As the Cure sings. It's been over 90 every day for weeks. Bloody tedious.
We've been to a book sale, though, so there is plenteous reading material.
We work to keep everything watered, but there are yellow leaves on many plants. And we've got blossom-end rot on some tomatoes down at the bottom of the garden. I've been researching a solution – a guy on YouTube recommends dissolving a Tums antacid in a spray bottle, and squirting the foliage. Other folks dissolve a couple of handfuls of garden lime in water, and pour it on the roots. I guess the problem is that the plant can't make use of calcium because of heat, uneven watering or an actual calcium deficiency. So you apply calcium in an easy-to-access form, and sometimes it clears up. We'll try that tomorrow.
The peas and beans are still producing, but they have slowed down. We've had a few ripe tomatoes. Stupeechka was the first, as usual, around July 29. Since then, we've had some big Prudence Purples, a few Opalkas and some cherry types.
The guineas, who have been allowed out after sunset, have unfortunately discovered the orange and red tomatoes, and are pecking chunks out of them. I'm working on getting the birds all in at night and keeping them inside, but there are a half dozen that refuse to go into the chicken house and instead sleep in the pine tree out front. And every time I herd one over and open the gate to let it in, another one or two will get out. I wave my cane around, and toss grain on the far side of the chicken yard, and still fail to get everyone locked up. I'm tempted to wear a bowler hat and little mustache, get video of this, turn it to black-and-white, and speed it up. It'd be real cute.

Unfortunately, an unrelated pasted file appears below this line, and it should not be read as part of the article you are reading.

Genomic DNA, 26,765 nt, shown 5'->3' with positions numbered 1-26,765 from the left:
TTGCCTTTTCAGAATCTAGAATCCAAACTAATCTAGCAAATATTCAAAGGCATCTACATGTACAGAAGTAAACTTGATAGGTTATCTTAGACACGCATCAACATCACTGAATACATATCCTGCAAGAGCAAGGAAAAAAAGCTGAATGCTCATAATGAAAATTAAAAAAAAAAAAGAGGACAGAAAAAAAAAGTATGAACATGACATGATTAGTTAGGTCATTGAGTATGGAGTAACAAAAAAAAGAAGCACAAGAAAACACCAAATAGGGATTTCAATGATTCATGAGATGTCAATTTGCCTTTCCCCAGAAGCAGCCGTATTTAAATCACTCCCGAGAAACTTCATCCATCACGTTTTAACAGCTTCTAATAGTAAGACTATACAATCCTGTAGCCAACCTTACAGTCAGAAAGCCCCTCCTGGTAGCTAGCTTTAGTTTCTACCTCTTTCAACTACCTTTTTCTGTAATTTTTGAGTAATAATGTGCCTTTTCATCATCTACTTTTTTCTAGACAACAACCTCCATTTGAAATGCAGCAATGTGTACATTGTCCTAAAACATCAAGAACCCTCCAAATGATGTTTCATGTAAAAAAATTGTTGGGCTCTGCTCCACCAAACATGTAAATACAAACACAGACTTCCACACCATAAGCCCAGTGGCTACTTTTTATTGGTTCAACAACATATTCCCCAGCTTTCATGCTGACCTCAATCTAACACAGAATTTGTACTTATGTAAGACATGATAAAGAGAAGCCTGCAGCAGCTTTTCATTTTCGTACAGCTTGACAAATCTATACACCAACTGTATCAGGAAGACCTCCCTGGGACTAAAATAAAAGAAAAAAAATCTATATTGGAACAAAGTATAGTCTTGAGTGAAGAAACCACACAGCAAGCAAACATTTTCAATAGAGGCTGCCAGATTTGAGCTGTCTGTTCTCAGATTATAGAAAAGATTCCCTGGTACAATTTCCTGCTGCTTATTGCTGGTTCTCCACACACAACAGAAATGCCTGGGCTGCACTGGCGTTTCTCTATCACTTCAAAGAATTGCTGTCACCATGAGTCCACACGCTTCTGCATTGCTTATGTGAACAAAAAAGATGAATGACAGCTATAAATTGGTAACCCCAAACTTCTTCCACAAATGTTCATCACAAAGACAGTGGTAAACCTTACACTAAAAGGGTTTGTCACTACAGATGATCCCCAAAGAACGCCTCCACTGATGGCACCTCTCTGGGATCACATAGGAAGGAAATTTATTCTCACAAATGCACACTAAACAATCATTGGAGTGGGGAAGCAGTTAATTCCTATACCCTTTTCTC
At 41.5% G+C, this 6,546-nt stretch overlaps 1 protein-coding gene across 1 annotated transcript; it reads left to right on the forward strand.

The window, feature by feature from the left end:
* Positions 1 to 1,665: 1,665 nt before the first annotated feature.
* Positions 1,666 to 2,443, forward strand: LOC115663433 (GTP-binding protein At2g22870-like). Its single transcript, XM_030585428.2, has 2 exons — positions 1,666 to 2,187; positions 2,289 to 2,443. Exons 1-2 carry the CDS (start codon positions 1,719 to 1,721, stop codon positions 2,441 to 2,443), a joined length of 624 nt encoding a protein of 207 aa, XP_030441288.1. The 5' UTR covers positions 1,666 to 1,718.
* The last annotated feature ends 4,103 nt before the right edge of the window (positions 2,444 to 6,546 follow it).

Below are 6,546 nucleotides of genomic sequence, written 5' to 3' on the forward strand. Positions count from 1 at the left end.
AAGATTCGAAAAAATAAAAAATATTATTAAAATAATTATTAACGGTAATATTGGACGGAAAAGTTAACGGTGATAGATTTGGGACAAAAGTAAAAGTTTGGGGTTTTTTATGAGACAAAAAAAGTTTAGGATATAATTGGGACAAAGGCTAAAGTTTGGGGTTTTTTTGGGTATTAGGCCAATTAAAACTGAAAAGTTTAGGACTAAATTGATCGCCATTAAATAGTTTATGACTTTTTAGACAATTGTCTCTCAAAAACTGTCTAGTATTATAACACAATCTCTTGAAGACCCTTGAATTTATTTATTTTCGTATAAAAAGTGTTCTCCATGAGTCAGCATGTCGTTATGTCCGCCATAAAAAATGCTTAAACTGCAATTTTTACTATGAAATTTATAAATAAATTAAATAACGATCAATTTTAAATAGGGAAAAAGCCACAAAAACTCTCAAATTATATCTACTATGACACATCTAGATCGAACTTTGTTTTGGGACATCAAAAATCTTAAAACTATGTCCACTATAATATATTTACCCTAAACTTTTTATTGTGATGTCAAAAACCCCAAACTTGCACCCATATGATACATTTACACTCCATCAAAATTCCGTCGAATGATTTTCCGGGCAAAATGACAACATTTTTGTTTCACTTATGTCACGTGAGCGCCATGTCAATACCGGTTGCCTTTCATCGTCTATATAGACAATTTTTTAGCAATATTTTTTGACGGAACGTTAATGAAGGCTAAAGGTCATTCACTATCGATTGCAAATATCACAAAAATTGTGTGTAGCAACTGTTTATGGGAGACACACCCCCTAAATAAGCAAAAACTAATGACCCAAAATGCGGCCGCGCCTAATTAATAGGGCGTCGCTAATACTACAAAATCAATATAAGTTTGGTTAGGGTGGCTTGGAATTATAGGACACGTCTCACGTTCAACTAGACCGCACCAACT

I guess I need to buy some more chicken wire and cordon off the tomatoes.
And while I'm whining, I'll mention that, for the first time in two years, the goats have gotten into the garden, the little bastards. They pushed the gate – a 6-foot chunk of heavy cattle panel – off to the side and squeezed their pudgy, horned selves through. We fixed the gate, but they so enjoyed the raspberries and amaranth they figured out a way to jump between the top of the fencing and the wire above, after loosening the fencing by rubbing their big old goat butts on it. So I ran bright yellow binder twine from the posts, around the three wires and through the fencing mesh in big "v" shapes to hold it all tightly together. It looks a bit sad, but has kept them out. I think I'll move all the cattle panels we own to the garden perimeter when we get another pasture fenced this fall. We cannot have goats in the garden.
A weather change is finally coming – there's a 20 percent chance of a thunderstorm tomorrow, and then highs of 80 forecast for the next week. It'll be a relief.
Five eggs today.